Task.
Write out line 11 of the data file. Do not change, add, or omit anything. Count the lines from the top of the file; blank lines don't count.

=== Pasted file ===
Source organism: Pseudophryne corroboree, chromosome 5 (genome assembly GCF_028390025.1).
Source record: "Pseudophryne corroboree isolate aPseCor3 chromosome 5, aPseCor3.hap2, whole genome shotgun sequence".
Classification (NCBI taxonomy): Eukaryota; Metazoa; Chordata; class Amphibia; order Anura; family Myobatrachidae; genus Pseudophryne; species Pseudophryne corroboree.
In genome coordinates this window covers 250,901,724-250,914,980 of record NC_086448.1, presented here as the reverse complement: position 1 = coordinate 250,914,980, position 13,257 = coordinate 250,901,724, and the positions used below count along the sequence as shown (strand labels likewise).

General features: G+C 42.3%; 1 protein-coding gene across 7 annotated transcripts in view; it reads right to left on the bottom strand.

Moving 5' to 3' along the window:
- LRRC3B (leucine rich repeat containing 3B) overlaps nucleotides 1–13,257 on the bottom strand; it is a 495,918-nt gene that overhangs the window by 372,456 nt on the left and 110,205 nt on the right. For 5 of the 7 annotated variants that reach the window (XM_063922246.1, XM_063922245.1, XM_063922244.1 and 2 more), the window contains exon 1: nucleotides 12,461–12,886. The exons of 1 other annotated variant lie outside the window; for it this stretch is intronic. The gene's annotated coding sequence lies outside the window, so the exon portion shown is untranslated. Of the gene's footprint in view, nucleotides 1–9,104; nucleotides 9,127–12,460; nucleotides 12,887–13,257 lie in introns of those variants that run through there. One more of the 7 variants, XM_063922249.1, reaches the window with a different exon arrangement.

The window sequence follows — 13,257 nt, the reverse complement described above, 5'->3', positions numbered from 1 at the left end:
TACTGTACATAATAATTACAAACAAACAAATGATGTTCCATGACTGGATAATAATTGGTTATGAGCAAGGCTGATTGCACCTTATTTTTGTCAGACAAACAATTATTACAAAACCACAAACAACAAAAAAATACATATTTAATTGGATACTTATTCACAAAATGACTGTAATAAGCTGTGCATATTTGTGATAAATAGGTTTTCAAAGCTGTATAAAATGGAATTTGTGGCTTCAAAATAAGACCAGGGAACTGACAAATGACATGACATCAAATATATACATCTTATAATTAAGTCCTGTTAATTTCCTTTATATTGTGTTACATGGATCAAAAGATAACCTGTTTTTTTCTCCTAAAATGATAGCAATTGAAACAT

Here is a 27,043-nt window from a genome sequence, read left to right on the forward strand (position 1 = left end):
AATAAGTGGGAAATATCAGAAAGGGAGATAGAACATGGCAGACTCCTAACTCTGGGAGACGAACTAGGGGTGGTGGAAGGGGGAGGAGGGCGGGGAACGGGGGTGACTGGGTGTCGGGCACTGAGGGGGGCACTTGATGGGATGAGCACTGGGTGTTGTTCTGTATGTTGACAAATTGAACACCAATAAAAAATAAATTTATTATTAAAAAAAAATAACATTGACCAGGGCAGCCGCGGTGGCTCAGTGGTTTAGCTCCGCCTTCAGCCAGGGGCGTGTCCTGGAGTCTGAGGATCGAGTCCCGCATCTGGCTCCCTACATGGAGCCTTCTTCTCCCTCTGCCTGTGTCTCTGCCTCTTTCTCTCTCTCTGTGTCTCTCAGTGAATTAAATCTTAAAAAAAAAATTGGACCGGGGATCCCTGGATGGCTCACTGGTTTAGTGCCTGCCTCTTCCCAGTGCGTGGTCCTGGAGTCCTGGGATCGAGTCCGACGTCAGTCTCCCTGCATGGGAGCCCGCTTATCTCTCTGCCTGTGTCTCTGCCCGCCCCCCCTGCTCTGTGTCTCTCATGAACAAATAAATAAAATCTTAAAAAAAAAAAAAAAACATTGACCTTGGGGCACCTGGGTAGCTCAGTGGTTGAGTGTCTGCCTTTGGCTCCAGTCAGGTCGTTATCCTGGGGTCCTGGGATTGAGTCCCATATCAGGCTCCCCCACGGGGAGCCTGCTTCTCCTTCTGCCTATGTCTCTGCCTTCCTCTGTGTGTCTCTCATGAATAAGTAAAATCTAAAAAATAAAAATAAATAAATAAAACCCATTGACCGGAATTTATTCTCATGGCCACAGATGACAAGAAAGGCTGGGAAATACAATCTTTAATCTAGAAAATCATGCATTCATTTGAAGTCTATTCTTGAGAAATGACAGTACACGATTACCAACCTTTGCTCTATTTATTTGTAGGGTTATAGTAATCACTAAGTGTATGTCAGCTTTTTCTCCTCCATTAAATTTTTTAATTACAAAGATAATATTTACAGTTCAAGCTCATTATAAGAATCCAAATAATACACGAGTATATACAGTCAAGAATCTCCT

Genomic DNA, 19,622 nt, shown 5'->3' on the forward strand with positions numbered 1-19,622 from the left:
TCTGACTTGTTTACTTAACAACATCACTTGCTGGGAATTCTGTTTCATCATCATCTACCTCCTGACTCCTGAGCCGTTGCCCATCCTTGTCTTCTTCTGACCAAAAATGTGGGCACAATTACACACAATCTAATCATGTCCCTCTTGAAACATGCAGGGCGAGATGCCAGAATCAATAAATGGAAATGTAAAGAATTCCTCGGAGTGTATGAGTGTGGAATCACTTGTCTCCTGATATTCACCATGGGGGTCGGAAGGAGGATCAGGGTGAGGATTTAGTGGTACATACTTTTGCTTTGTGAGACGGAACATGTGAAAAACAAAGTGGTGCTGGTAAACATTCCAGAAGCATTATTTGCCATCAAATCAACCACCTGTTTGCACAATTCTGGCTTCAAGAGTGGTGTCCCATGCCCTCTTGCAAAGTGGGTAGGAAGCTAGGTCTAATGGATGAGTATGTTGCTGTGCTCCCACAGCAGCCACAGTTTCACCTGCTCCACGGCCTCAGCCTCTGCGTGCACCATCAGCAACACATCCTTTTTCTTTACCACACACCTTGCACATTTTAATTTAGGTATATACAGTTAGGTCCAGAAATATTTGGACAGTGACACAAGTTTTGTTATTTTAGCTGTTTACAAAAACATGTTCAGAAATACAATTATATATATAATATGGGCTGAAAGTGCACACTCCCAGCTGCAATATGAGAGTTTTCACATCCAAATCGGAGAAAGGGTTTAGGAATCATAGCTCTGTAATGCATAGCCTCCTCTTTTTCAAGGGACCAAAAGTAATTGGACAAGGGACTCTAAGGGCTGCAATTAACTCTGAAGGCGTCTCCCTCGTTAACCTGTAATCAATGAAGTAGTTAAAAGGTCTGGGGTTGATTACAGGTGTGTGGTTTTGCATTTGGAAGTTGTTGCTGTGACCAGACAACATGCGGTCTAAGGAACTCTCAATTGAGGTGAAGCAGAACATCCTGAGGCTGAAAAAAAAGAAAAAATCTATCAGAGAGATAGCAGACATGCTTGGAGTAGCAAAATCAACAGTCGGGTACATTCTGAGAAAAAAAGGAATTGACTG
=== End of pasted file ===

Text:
AATAAGTGGGAAATATCAGAAAGGGAGATAGAACATGGCAGACTCCTAACTCTGGGAGACGAACTAGGGGTGGTGGAAGGGGGAGGAGGGCGGGGAACGGGGGTGACTGGGTGTCGGGCACTGAGGGGGGCACTTGATGGGATGAGCACTGGGTGTTGTTCTGTATGTTGACAAATTGAACACCAATAAAAAATAAATTTATTATTAAAAAAAAATAACATTGACCAGGGCAGCCGCGGTGGCTCAGTGGTTTAGCTCCGCCTTCAGCCAGGGGCGTGTCCTGGAGTCTGAGGATCGAGTCCCGCATCTGGCTCCCTACATGGAGCCTTCTTCTCCCTCTGCCTGTGTCTCTGCCTCTTTCTCTCTCTCTGTGTCTCTCAGTGAATTAAATCTTAAAAAAAAAATTGGACCGGGGATCCCTGGATGGCTCACTGGTTTAGTGCCTGCCTCTTCCCAGTGCGTGGTCCTGGAGTCCTGGGATCGAGTCCGACGTCAGTCTCCCTGCATGGGAGCCCGCTTATCTCTCTGCCTGTGTCTCTGCCCGCCCCCCCTGCTCTGTGTCTCTCATGAACAAATAAATAAAATCTTAAAAAAAAAAAAAAAACATTGACCTTGGGGCACCTGGGTAGCTCAGTGGTTGAGTGTCTGCCTTTGGCTCCAGTCAGGTCGTTATCCTGGGGTCCTGGGATTGAGTCCCATATCAGGCTCCCCCACGGGGAGCCTGCTTCTCCTTCTGCCTATGTCTCTGCCTTCCTCTGTGTGTCTCTCATGAATAAGTAAAATCTAAAAAATAAAAATAAATAAATAAAACCCATTGACCGGAATTTATTCTCATGGCCACAGATGACAAGAAAGGCTGGGAAATACAATCTTTAATCTAGAAAATCATGCATTCATTTGAAGTCTATTCTTGAGAAATGACAGTACACGATTACCAACCTTTGCTCTATTTATTTGTAGGGTTATAGTAATCACTAAGTGTATGTCAGCTTTTTCTCCTCCATTAAATTTTTTAATTACAAAGATAATATTTACAGTTCAAGCTCATTATAAGAATCCAAATAATACACGAGTATATACAGTCAAGAATCTCCT